Marvel NOW! Hear This: Invincible Iron Man – Interview with Brian Michael Bendis

Article information gathered by: Jay Christoph

Brian Michael Bendis hands the mantel of Armored Avenger over to RiRi Williams, aka Ironheart!

Marvel has done an interview with Bendis about the changes occurring with Iron Man. Enjoy!

Since the news broke surrounding one of Marvel Comics’ newest up-and-coming heroes, Riri Williams, buzz about this young girl and the role she will play in the post-Civil War II Marvel Universe has surged.

So what we do know?

Riri will find herself donning a suit of armor of her own making and becoming Ironheart! Despite the creation of a new persona, however, what this means for Tony Stark as Iron Man remains to be seen.

To get to the bottom of this and more, we spoke with the man behind it all, INVINCIBLE IRON MAN writer Brian Michael Bendis! Brian, in just looking at Civil War II, it becomes painfully clear that whatever moral high ground Tony may feel he has, he equally undercuts himself in other instances such as when he tortured Ulysses early on and knowingly started a second superhuman civil war.

Is he still “super” to you? Or has he somehow lost that aspirational nature that we, as readers, come to expect from our Marvel super heroes?

Brian Michael Bendis: You know, it’s funny because I think I’ve heard nearly every minute of every day that “You’re ruining Carol!” or “You’re ruining Tony!” with the same verve. They don’t see the other side of it. And with this civil war, we’re challenging you at the end of every issue to think about what side you’re standing on, which was by design. We were very excited about pursuing this as writers, this constant challenging of our readers through pushing each of the characters into difficult territories.

While you may say Tony has lost his moral high ground, I’d have to totally disagree. But can you explain why that is?

Brian Michael Bendis: The moral high ground that I try to take is the one where I say we don’t know where this is going to end, and we’re going to leave that up to the individual readers to decide. You know how you’re not really supposed to ask a question where you already have the answer? I try to avoid doing that as a writer; ask the question and then let the readers answer. Okay, that’s a fair point. So, no hard and fast conclusions from you then?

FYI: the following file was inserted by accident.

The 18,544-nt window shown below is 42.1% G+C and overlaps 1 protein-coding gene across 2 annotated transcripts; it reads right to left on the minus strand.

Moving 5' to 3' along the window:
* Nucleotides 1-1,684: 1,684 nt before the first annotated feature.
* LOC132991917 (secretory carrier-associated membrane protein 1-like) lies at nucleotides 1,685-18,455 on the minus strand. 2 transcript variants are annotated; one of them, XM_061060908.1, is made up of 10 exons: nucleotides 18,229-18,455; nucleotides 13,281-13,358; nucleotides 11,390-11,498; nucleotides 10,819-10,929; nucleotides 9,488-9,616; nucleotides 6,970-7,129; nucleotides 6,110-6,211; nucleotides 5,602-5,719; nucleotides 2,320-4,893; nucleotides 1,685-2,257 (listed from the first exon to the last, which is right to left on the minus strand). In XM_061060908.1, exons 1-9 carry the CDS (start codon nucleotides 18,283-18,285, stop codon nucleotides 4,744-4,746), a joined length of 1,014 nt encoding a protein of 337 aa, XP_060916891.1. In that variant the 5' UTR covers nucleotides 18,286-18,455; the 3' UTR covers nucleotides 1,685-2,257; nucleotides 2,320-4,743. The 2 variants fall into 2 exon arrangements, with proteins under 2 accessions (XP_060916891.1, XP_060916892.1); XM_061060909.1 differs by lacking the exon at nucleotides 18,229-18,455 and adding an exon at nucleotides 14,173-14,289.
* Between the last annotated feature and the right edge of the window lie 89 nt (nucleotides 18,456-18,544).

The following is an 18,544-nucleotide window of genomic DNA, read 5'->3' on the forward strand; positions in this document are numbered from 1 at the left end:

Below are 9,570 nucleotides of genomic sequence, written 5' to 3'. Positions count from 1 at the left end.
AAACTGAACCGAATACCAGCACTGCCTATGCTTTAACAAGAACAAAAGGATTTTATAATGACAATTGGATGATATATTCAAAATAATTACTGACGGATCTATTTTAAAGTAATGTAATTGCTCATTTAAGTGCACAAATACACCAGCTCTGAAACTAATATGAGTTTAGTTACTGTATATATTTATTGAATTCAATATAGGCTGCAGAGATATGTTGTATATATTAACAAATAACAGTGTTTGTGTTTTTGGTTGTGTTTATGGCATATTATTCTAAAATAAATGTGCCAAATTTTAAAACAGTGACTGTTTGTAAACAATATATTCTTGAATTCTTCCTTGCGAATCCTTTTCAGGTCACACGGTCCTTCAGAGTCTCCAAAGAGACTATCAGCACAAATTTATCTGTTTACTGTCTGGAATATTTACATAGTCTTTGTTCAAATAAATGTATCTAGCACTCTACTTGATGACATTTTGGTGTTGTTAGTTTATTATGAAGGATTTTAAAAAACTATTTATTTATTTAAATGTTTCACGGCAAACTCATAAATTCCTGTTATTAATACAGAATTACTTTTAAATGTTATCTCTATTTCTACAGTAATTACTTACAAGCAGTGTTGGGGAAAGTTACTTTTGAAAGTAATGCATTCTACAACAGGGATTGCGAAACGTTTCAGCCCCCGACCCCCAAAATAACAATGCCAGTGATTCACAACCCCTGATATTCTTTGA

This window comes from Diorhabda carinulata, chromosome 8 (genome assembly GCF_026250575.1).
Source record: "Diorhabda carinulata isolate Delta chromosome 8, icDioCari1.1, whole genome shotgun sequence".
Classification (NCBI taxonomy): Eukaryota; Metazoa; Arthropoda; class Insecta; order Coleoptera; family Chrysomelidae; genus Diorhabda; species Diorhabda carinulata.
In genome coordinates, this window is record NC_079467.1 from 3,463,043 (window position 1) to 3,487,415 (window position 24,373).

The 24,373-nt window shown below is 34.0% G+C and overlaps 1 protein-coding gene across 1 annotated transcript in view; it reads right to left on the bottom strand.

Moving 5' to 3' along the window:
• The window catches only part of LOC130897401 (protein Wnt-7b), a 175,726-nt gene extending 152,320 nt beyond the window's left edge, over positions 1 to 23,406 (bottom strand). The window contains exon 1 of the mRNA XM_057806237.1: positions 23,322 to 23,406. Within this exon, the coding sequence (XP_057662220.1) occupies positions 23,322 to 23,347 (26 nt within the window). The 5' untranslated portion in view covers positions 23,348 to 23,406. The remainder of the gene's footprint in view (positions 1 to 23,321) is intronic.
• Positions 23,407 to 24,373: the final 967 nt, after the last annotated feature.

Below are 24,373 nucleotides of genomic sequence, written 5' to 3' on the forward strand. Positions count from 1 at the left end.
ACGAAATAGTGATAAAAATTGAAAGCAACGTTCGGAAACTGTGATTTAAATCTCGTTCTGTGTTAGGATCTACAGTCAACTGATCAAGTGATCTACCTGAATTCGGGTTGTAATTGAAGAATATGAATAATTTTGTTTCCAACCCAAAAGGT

Brian Michael Bendis: I know it will be frustrating for some fans, but it will also be immensely gratifying for many more as they’ll be able to, in their own way, insert themselves into the story. The only part I’d like to change would be where people are yelling at me. That can get a little weird, but that’s also another whole article for you to write! [Laughs]

In general, that’s what I love the most: seeing them struggle with what side they’re on. No single hero has the moral high ground. They both believe themselves to be 100% right, but then again, they also have some incredibly similar personal demons that both drive and inspire them.

How it ends for them? You’ll have to wait and see what happens with the newly announced eighth issue. Now, shifting gears a bit, Marvel’s been making some changes over the past few years in terms of diversifying its stable of super heroes from Miles Morales and Kamala Khan to the newest iteration of Thor.
And recently, news broke about the brilliant ex-MIT student, RiRi Williams, building an Iron Man suit of her own back in INVINCIBLE IRON MAN #7 and her inheriting the Iron Man role. Reactions range far-and-wide to include Robert Downey Jr. giving her the thumbs up.
Brian Michael Bendis: Can I just say the response to her has been crazy! We heard from Disney that the original article received over 2,000,000,000 impressions! It’s been by far the most seen announcement or article from Marvel publishing, which is just insane when you think about it. “Good Morning America” did a 10-minute piece on it, which was really nicely done, and then I heard Robert Downey Jr. acknowledged it, and I think it might have been the first time he’s acknowledged the ongoing comics via social media, which is obviously cool. I loved it, to be quite frank.

The unintended consequence, however, was that quite a few people misunderstood his endorsement to mean that Riri would be taking over Tony’s role in the movies. Then I started getting crazy hate mail who clearly didn’t read the article, in addition to an enormous number of headshots from highly talented African-American women thinking there would be a potential role. And it was such a bummer because you could feel how hungry these actors were for a role with this kind of potential, you know? And it was heartbreaking to say “Oh no, this is the comic book. I’m sorry.”